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24 Jul 2017

Owens EB et al. J Consult Clin Psychol 2017; 85: 723–736

The majority of investigations into the long-term outcomes of children with ADHD have been in males (presenting primarily with hyperactivity and impulsivity), and, accounting for normative gender differences in developmental outcomes, these findings may not be fully generalisable to females with ADHD.

This study aimed to investigate which long-term outcomes are associated with childhood ADHD (combined and inattentive types) among females, and to examine whether persistence of childhood ADHD predicts worse outcomes than childhood-limited ADHD. Participants were followed prospectively for 16 years.

The study recruited girls aged 6–12 years from San Francisco East Bay schools, mental health centres and paediatric practices, as well as through advertisements, to participate in research summer camp programmes in 1997, 1998 and 1999. A total of 140 girls with confirmed ADHD, and 88 age- and ethnicity-matched comparisons, were selected to participate. Participants were initially assessed at baseline (Wave 1 [W1]), and then again 5 years (Wave 2 [W2]) and 10 years later (Wave 3 [W3]), when participants and their parents were interviewed, answered questionnaires and completed neuropsychological testing. Wave 4 (W4), 16 years following W1, saw participants invited for a clinic-based assessment.

Long-term outcomes assessed included:

  • Psychopathology and harmful behaviours: ADHD diagnosis; internalising and externalising problems; depression; substance use; self-injury.
  • Impairments and attainments: self, parent and clinician ratings; academic achievement; health; social relationships; driving behaviour; and other measures.*

To assess the impact of ADHD persistence on outcomes, the researchers categorised participants with confirmed ADHD into three groups:

  • Desisters: those who met ADHD criteria at W1 but not at W3 and not at W4 (n=32; 26.0%).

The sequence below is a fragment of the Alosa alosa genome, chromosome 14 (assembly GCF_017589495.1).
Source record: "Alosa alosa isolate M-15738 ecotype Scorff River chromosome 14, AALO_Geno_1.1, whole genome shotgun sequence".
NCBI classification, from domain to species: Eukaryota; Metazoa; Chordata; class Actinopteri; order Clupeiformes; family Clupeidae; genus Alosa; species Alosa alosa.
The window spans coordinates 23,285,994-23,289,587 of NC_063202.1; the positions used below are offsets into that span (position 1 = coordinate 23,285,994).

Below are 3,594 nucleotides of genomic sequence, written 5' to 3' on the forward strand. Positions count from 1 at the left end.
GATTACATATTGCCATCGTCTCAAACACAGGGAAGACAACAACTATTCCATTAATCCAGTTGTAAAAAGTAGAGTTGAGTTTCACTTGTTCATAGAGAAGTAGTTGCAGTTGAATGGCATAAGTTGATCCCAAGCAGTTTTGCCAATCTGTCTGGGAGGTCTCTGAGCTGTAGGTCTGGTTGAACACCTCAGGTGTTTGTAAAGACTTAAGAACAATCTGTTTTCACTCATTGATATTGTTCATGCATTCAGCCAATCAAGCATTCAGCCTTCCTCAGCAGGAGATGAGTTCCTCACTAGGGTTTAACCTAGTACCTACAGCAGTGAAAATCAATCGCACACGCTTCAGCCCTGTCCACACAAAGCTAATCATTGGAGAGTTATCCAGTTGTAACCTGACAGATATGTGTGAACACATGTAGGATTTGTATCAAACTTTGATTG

• Partials: those who met ADHD criteria at W1 and at W3 or W4 (n=38; 30.9%).
  • Persisters: those who met ADHD criteria at all three time points (n=53; 43.1%).

A series of 35 analyses of covariance (ANOVAs) and 8 chi squared tests assessing W4 outcomes across the three ADHD groups resulted in statistically significant (p≤0.001) differences between groups across 29 measures. After adjustments were made for a pre-defined set of covariates, all differences remained significant (p≤0.05), except for the Wechsler Individual Achievement Test (WIAT) Math (p=0.069) and self-reported social impairment (p=0.171).

Pairwise comparisons also found differences between ADHD groups and the comparison group across multiple impairment measures:

Psychopathology and harmful behaviours

  • No overall differences were reported in adult psychopathology between the comparison group and desisters, whereas partials had slightly higher mean levels of internalising and externalising problems and self-injury than comparisons, and persisters showed much higher levels of these problems than comparisons.
  • Patterns for internalising and externalising problems were similar between the ADHD groups. Small differences existed between desisters and partials, with medium-to-large differences between desisters and persisters, and medium-sized differences between partials and persisters.
  • When looking at self-injury, those classified as partials or persisters had a large difference relative to desisters, whereas mean differences in substance use between all groups were very small.